First, our photography and biology classes traveled to the estate to collect plants and experiment with cameraless techniques using sunlight to make impressions on paper. Nina W. ’24 explained, “We walked around the beautiful garden and got to see all the different plants. Each group was assigned one plant, and we took photos of it. After that, we got to work with our plants and turn them into three different types of pictures.”
The first challenge was to create an anthotype using the plant itself to extract the photo emulsion. “I liked working in the dark room and being able to grind up the plant and squeeze the juice out of it using the cheesecloth,” shared Raquel L. ’25. “There was a lot of teamwork involved, and it was cool to work with people that I haven't really worked with before.” Assigned at random, groups worked together, first coating the paper with the plant material, then arranging the leaves and flowers on top, and finally, leaving it in the sun to expose for more than 12 hours.
For the second technique, students used a cyanotype solution for a much shorter 15-minute exposure. This process achieved a rich, cyan blue print. The third and final print was a lumen, made by exposing a plant on darkroom photographic paper to the sunlight. Each process yielded unique results. Philippa P. ’25 reflected, “I think it was interesting to experiment with the different plants and connect Biology with Photography. I was surprised by how different every plant turned out on paper. Some were unexpectedly pretty cool!”
Immense joy was felt by all just being in this magical setting. “I had no idea that somewhere that beautiful was so close to us,” observed Shea G. ’25. “I was surprised when we arrived at very organized gardens and areas, each with its own plants and plant types. After we left, I learned how important it is to understand each plant and its properties. Even more so, how it is used in everyday life.” This project will live on in a collaborative exhibit, including a printed field guide with pages dedicated to the light impressions, the flora characteristics, and the connection between Foxcroft and Oak Spring.
Artist and MacArthur Fellow Elizabeth Turk — who spoke during Morning Meeting about a collective art experience she was conducting at Oak Spring just days after our field trip — was impressed to hear that Bunny designed our Library Courtyard with its iconic fox and hound statues. She was equally enamored with the sweeping panoramic views of the Blue Ridge Mountains that encircle the estate, one of the reasons she chose it as the site of her Ridgeline Project, which she opened to local private and public schools.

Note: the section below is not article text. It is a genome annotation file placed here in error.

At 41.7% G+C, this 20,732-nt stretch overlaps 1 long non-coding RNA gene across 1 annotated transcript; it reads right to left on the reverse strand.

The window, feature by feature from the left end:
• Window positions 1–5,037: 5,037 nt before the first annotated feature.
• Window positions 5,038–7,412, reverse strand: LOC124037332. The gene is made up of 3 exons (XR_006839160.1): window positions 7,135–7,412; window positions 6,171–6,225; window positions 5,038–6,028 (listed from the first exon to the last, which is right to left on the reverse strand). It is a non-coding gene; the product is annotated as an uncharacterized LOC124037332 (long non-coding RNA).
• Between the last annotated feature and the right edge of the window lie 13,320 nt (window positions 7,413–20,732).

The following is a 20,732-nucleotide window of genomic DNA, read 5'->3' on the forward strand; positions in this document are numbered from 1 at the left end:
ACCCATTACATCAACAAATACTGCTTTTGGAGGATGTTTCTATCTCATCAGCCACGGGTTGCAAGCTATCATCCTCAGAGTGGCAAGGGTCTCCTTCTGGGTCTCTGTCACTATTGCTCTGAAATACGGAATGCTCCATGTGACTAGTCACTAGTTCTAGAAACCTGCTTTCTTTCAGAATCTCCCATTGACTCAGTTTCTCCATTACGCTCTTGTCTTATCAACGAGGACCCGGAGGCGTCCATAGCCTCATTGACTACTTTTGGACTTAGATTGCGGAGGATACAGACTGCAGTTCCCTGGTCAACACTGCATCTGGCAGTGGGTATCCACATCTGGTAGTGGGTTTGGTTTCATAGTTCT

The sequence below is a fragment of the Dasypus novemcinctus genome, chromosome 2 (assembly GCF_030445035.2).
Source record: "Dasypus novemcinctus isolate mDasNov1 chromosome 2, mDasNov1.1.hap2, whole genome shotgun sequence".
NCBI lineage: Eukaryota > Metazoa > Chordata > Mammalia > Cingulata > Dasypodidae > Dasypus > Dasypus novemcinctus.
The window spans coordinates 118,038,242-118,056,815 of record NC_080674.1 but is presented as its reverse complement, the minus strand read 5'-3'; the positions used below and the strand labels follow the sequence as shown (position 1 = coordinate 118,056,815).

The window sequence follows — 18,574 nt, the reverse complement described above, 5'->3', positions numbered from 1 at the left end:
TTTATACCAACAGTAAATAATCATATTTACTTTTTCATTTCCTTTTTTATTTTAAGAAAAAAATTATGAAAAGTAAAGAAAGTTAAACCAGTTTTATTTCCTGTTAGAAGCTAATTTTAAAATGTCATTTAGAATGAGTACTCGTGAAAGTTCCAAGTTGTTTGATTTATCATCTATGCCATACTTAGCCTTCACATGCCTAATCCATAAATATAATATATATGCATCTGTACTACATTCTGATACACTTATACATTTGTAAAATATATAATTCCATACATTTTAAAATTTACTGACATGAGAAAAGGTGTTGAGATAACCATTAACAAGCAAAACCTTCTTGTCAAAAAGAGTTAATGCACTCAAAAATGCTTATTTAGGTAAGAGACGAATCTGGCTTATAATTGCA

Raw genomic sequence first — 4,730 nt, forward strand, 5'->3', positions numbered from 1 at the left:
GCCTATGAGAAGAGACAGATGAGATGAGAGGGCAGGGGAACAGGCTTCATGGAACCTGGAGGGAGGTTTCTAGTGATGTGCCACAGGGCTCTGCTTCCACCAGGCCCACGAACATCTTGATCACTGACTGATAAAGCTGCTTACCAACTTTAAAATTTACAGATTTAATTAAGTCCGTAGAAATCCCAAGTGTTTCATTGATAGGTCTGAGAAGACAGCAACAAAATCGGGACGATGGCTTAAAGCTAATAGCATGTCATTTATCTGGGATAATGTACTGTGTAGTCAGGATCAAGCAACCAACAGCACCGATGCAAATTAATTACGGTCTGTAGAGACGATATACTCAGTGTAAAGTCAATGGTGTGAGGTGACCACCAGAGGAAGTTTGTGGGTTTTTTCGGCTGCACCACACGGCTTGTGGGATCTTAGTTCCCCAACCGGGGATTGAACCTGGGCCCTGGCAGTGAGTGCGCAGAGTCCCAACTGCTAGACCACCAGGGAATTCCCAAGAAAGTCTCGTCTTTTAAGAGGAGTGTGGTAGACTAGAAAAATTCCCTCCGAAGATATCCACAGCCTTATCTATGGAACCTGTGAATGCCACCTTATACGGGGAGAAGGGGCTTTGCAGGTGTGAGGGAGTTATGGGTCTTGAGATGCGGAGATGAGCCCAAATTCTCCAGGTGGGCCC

In collaboration with the Oak Spring Garden Foundation and the Piedmont Environmental Council, Turk explored endangered plants native to our area. She then created hundreds of umbrellas adorned with patterns of the plants layered with patterns of their immediate threats. The umbrellas were illuminated and dispersed to students, teachers, and families at sunset. “I loved the creativity of the Ridgeline Project and the opportunity to be a part of art,” offered History teacher Stephanie Young ’00. “I loved that it was a family event. It was a great example of community building. I also liked being a part of a conservation effort in a fun way.”
Our students also worked with sidewalk chalk to engage children in artistic play. Madison B. ’24 recalls, “A few other volunteer members and I decided to draw the sun from "Tangled" on the pavement with the provided chalk. We even had other kids at the event join us in creating the details. It made me realize that I have much more fun when I simply live in the moment and am not afraid to embrace my inner princess.”
A professional dance performance and energetic music inspired creative movements, while a drone captured the patterns of dancing umbrellas and blinking lights from above. “The Ridgeline Project was joyful and moving,” reflected STEM teacher Dr. Meghen Tuttle. “Participating as a volunteer was rewarding, and being a part of the ephemeral art exhibit was incredibly fun. I loved the event's different stations and how children (of all ages) were engaged in different sustainability-related activities. Elizabeth was relatable and engaging, and the entire event was inspiring.”
The Foxcroft community benefited immensely from both of these experiences at Oak Spring estate, taking away an appreciation for nature and a reminder to be joyful and just play.